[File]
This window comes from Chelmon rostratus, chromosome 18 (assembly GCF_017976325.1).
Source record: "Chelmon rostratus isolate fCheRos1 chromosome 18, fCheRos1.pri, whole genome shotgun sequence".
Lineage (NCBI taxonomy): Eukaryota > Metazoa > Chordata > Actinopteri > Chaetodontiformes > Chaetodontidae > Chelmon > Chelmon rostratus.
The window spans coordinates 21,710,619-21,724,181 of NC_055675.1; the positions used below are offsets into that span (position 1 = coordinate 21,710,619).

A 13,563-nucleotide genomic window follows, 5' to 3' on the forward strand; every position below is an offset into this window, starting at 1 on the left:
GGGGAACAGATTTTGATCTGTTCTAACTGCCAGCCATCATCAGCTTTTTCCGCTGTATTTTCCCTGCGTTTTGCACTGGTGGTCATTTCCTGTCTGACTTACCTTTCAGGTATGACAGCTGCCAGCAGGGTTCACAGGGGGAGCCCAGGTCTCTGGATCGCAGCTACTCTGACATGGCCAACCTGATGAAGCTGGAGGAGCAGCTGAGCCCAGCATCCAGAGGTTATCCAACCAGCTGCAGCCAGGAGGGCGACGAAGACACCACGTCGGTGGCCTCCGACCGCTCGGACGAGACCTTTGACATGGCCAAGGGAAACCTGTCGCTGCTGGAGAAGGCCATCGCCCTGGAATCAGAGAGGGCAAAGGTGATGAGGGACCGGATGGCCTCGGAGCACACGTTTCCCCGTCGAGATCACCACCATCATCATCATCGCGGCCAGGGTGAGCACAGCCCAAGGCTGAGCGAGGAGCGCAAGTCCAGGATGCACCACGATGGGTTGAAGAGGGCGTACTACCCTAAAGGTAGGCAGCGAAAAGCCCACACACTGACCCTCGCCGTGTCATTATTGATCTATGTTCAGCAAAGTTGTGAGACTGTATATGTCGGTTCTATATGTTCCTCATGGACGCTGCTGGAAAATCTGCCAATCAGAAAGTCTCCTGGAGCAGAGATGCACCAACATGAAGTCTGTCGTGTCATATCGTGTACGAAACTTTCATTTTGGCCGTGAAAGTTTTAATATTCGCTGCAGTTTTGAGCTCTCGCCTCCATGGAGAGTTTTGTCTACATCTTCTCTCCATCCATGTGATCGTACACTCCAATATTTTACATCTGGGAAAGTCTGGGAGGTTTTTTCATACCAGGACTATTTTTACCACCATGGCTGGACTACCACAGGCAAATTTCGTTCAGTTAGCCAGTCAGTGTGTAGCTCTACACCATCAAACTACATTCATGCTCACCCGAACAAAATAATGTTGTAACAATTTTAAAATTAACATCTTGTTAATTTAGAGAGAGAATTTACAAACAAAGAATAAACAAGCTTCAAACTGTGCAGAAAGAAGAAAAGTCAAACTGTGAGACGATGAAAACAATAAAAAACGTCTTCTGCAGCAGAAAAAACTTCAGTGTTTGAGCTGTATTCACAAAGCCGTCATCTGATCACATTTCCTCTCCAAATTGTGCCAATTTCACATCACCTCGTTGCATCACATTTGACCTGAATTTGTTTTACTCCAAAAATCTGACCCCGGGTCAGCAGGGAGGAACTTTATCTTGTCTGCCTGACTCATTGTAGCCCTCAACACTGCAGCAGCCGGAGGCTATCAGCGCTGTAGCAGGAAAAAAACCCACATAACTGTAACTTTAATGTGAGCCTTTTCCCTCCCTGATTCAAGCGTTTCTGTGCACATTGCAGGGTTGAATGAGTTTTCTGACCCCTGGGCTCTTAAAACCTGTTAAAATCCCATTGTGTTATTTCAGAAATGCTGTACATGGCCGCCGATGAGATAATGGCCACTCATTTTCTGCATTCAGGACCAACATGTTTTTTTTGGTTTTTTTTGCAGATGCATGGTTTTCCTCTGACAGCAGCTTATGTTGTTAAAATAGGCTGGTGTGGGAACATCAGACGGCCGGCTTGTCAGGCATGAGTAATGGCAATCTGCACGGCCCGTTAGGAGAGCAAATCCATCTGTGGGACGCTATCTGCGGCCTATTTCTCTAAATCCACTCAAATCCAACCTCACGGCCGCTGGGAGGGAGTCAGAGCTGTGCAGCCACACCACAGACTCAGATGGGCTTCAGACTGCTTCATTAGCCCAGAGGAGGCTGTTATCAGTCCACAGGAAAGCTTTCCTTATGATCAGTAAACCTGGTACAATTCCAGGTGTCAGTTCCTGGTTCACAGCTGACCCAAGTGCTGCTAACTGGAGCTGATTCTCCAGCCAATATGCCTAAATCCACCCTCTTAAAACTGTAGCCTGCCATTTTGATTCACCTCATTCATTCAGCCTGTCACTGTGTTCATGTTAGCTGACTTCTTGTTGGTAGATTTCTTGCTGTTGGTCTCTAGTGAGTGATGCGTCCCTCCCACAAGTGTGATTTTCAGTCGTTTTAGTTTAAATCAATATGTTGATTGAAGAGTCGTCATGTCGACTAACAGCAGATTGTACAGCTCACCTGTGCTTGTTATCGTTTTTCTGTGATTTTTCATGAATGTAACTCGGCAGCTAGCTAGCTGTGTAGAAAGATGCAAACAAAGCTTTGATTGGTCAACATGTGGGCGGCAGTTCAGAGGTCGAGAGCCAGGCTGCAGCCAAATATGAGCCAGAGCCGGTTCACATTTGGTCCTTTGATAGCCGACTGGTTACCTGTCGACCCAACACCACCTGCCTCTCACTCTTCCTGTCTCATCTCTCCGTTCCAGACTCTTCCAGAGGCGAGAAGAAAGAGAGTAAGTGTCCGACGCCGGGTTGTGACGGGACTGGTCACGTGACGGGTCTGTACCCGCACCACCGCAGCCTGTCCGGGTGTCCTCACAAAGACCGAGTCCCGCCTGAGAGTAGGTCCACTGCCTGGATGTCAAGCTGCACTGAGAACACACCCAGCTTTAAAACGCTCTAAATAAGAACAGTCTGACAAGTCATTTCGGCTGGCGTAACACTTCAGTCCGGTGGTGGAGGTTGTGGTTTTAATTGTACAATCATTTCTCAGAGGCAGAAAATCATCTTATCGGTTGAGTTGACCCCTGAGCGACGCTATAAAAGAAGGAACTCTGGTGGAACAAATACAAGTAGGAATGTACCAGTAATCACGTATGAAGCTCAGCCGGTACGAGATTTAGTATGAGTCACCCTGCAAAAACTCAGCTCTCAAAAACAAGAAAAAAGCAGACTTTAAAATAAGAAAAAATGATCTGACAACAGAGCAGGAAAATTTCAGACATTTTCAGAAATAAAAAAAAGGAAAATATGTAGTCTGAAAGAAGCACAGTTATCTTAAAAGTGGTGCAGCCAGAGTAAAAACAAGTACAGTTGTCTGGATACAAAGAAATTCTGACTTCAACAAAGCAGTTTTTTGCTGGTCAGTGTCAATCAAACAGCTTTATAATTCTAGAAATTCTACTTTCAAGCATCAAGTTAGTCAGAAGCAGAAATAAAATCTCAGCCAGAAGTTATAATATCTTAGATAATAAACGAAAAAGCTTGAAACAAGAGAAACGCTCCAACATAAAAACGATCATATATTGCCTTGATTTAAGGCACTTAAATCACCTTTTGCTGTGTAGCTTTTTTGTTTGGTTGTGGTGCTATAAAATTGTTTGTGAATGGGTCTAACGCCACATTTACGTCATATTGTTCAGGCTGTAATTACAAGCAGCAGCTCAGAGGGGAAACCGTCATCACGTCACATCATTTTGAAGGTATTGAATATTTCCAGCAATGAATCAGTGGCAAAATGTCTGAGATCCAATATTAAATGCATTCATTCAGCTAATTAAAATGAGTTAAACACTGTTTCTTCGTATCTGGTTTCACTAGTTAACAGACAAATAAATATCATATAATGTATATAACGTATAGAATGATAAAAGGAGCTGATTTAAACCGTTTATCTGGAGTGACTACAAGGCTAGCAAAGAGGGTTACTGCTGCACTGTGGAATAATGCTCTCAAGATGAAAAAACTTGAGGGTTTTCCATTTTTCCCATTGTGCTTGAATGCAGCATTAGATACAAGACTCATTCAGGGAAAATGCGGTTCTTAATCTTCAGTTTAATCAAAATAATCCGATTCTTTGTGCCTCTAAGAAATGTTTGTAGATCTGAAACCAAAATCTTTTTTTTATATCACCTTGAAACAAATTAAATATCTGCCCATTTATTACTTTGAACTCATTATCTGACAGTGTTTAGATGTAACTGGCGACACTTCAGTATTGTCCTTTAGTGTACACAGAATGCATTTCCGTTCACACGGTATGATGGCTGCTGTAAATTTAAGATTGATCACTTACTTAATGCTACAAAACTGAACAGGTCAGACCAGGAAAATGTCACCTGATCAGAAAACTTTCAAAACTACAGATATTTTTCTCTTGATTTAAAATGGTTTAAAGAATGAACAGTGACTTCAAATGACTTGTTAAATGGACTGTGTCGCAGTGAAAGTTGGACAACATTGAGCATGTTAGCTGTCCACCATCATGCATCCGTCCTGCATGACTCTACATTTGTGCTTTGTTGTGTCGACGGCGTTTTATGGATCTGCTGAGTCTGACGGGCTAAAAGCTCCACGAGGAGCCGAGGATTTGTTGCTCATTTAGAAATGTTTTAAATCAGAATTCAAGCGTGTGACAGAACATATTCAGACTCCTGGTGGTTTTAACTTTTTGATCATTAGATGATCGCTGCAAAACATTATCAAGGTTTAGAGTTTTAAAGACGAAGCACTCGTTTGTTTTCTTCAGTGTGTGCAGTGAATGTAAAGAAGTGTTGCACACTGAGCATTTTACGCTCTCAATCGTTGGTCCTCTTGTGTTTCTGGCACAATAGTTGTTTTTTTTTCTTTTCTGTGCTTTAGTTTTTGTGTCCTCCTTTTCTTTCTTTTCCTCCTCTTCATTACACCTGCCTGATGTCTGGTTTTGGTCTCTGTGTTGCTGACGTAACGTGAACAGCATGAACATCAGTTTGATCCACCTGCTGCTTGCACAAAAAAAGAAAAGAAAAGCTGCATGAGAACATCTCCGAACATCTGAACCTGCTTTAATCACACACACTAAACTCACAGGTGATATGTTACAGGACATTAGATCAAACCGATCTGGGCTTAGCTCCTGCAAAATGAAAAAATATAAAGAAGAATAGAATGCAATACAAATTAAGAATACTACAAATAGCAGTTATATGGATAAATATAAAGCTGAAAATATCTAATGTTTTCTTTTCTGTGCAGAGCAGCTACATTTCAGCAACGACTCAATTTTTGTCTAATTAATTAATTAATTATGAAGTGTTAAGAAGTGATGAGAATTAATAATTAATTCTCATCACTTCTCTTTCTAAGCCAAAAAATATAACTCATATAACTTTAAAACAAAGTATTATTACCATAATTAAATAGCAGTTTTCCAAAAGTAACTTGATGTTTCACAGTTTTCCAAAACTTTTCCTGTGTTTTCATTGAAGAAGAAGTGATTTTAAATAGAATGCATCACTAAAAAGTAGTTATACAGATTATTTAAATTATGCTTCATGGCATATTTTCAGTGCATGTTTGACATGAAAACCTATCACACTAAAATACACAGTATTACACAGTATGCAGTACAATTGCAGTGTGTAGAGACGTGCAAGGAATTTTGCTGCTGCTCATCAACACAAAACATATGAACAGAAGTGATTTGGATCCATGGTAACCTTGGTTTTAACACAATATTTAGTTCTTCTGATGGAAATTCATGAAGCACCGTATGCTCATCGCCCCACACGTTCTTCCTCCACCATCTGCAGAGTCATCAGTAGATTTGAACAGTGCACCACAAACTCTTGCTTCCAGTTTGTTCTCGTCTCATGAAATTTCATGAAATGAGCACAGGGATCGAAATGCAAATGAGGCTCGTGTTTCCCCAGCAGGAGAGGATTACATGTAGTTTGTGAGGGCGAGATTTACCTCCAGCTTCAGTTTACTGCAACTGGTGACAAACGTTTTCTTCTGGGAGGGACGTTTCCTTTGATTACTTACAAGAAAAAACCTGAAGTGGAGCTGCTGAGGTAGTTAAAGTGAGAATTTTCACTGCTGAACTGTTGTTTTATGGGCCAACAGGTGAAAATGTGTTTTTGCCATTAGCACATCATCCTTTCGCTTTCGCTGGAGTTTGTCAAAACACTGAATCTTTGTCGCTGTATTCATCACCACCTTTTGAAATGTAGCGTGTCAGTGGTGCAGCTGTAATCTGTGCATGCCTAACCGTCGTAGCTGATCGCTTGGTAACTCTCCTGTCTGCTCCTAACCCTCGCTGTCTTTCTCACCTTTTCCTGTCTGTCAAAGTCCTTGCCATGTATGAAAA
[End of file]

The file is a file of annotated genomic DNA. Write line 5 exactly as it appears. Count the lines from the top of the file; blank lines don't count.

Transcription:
A 13,563-nucleotide genomic window follows, 5' to 3' on the forward strand; every position below is an offset into this window, starting at 1 on the left: